Madison continues by showing that the branches of the British government are not completely separate and distinct. He explains how the monarch (executive branch) can not pass a law solely, but has the power of veto, can create foreign sovereigns, and that he/she cannot administer a justice, but appoints those who do. He continues by examining how judges can exercise no executive or legislative action, but may be advised by the legislative counsel. Furthermore, he expresses how the legislature can do no judiciary act, but can remove judges upon agreement from both houses, can do no executive actions, but constitutes the magistracy and has the power of impeachment. From this analysis, Madison shows how each branch is, in some way, interconnected with one another. Madison also infers that when Montesquieu wrote, "There can be no liberty where the legislative and executive powers are united in the same person, or body of magistrates... if the power of judging be not separated from the legislative and executive powers"[1] he did not mean that there was to be no "partial agency".[1] The idea that each branch would stand alone to solely deal with its own responsibilities is one that Madison believes is impractical and non-beneficial, which is supported by his findings. After the American Revolution, many Americans were extremely wary of a too-powerful government. In order to avoid dictatorship, the idea of separation of powers was instilled in the political system. "Diversifying the voices heard in government not only helps to prevent one point of view from becoming too strong, but also promotes the affirmative goal of democratizing governmental decision-making".[5]

Madison takes a different angle at separations of powers at this point in the paper and considers them as more a system of "checks and balances" as he begins to address the states' constitutions. Madison writes that there was "Not a single instance in which the several departments of power have been kept absolutely separate and distinct"[1] when he examined each constitution. Madison made a few exceptions when going over each state in No. 47. Massachusetts's constitution was in agreement with Montesquieu on the separation of powers as it did not state a clear disconnect between the three branches, but did contain partial agencies. New York's had no declaration on the subject even though they did not have total separation either. Madison overlooked Rhode Island and Connecticut when discussing the constitutions, but reasoned that it was due to their constitution's installment before the revolution. For all the remaining states (New Jersey, Pennsylvania, Delaware, Maryland, Virginia, North Carolina, South Carolina, and Georgia), they all had constitutions that were contradicting in regards to separation of powers. Each state had a similar thesis on the topic, such as New Hampshire's when it states "Powers ought to be kept as separate from, and independent of, each other as the nature of a free government will admit".[1] However, each state's legislature appointed its executive, and each state's legislature had impeachment authority and appointed the judiciary members, except for Maryland's in which the executive appointed the judiciary. What more than anything else makes the use of Montesquieu's maxim in 1776 perplexing is the great discrepancy between the affirmations of the need to separate the several government departments and the actual political practice the state governments followed.[5] Madison believes that the fundamental principle of their constitutions have been violated, and wishes not to be seen as disapproving the states' governments, but by bringing light upon the inconsistency that was taking place, and the unjustified scrutiny upon the new constitution.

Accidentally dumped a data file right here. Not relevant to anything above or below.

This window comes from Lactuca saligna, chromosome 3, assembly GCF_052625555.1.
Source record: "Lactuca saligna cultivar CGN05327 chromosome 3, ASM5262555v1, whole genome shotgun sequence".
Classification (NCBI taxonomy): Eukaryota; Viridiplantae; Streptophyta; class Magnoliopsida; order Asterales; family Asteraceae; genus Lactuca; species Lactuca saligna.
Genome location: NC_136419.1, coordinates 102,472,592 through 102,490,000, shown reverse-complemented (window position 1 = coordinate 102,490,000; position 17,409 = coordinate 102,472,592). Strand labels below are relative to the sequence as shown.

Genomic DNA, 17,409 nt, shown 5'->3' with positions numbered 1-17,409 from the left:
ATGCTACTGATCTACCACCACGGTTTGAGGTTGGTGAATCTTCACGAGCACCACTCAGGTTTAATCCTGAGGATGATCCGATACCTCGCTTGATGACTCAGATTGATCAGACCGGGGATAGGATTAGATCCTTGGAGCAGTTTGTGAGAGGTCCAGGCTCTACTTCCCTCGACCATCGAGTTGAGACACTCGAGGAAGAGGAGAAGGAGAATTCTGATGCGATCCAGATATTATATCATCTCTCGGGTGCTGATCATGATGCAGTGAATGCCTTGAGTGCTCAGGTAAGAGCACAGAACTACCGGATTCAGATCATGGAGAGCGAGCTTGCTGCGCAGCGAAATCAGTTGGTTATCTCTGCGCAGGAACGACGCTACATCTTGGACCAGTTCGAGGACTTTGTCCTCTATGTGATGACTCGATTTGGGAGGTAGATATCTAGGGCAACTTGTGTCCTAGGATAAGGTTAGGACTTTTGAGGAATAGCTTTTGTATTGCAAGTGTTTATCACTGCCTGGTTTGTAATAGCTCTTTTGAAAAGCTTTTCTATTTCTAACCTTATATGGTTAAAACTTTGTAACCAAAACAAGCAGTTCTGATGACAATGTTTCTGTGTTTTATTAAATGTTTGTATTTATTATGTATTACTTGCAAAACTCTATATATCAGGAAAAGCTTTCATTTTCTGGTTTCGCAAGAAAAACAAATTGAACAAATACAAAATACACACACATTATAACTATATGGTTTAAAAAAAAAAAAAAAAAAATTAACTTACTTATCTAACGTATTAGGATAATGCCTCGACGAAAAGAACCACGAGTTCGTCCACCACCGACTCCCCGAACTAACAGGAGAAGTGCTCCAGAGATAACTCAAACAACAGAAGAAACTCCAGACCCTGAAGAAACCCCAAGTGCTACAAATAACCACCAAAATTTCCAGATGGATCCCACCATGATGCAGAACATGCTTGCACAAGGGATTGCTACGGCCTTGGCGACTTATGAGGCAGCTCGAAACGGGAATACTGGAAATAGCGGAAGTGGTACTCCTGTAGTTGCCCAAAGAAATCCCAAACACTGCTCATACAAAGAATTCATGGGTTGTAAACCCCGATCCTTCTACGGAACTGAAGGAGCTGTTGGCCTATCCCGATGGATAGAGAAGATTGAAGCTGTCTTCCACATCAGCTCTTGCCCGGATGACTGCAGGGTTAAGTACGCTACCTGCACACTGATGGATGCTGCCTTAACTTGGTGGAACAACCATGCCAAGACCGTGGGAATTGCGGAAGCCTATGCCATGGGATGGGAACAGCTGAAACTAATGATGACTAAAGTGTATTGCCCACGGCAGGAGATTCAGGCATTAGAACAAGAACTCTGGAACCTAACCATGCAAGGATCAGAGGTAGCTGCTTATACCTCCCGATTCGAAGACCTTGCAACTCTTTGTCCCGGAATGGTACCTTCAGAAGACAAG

In No. 47, Madison analyzes the importance, and controversy over the separation of powers, and checks in balances in the new constitution. By identifying the issue, analyzing Montesquieu's philosophy of law, and connecting it to that of the states' governments, Madison is able to fabricate a powerful, and effective essay that persuades the citizens of the United States to look at the proposed constitution more favorably.


  1. ^ a b c d e f g h The Federalist Papers. Signet Classics. 2013.
  2. ^ "Charles-Louis de Secondat Biography". biography.com. April 2, 2014.
  3. ^ Weatherman. "Charles de Montesquieu". Dictionary of World Biography: The 17th & 18th Centuries, 1-3.
  4. ^ Shackleton (October 22, 2014). "Montesquieu". britannica.com.
  5. ^ a b "Checks and Balances in an Era of Presidential Lawmaking". The University of Chicago Law Review. 61 (1): 123-196.